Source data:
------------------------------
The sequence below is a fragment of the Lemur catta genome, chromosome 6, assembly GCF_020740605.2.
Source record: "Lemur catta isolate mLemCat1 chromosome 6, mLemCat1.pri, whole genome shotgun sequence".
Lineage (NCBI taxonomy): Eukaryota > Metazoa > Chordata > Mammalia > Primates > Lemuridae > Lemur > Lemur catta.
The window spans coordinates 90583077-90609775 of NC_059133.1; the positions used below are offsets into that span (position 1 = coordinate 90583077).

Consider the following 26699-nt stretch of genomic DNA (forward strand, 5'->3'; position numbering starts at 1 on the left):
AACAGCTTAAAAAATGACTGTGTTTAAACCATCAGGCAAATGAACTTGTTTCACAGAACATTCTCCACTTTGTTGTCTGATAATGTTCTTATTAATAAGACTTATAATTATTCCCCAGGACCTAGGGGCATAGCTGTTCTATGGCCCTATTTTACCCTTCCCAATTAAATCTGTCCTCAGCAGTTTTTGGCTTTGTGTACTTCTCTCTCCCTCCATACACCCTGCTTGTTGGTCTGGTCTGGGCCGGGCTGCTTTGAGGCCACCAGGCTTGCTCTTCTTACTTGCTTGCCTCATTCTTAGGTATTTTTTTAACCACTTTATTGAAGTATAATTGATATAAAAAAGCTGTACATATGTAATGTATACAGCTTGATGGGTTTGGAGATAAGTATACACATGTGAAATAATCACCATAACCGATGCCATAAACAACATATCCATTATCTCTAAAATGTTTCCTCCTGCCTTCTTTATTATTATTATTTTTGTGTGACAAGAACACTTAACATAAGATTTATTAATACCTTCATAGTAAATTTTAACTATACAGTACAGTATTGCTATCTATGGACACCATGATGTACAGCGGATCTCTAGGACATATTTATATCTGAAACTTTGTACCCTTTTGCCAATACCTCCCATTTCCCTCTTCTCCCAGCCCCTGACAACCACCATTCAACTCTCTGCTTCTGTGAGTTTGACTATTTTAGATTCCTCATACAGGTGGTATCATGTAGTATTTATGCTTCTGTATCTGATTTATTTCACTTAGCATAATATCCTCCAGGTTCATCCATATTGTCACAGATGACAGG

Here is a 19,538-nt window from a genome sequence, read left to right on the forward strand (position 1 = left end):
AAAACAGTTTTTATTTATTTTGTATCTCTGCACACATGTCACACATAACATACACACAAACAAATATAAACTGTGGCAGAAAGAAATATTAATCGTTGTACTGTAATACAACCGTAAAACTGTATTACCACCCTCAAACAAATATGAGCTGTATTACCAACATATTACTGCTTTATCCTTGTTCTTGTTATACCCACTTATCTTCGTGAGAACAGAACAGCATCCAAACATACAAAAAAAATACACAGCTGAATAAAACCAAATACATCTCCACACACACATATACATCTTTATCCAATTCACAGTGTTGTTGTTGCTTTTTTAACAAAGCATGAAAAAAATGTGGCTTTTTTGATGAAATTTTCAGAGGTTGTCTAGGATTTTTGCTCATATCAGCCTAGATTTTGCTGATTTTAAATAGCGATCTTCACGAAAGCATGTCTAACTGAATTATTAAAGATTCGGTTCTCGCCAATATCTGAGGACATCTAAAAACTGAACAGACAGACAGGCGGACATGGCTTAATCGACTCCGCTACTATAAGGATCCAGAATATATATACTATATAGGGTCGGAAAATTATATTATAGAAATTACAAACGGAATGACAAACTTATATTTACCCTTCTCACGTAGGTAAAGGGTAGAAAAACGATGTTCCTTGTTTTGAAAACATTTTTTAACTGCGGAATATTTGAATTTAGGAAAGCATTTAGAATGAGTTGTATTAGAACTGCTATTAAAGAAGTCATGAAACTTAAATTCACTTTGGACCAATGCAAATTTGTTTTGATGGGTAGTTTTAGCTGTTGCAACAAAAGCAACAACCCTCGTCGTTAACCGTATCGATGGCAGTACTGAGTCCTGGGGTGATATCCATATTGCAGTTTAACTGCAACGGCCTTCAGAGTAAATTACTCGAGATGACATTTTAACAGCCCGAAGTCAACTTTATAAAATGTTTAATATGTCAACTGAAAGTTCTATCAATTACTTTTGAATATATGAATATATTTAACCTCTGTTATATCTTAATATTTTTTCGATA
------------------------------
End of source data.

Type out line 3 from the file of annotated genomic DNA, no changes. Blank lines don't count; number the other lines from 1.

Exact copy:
Lineage (NCBI taxonomy): Eukaryota > Metazoa > Chordata > Mammalia > Primates > Lemuridae > Lemur > Lemur catta.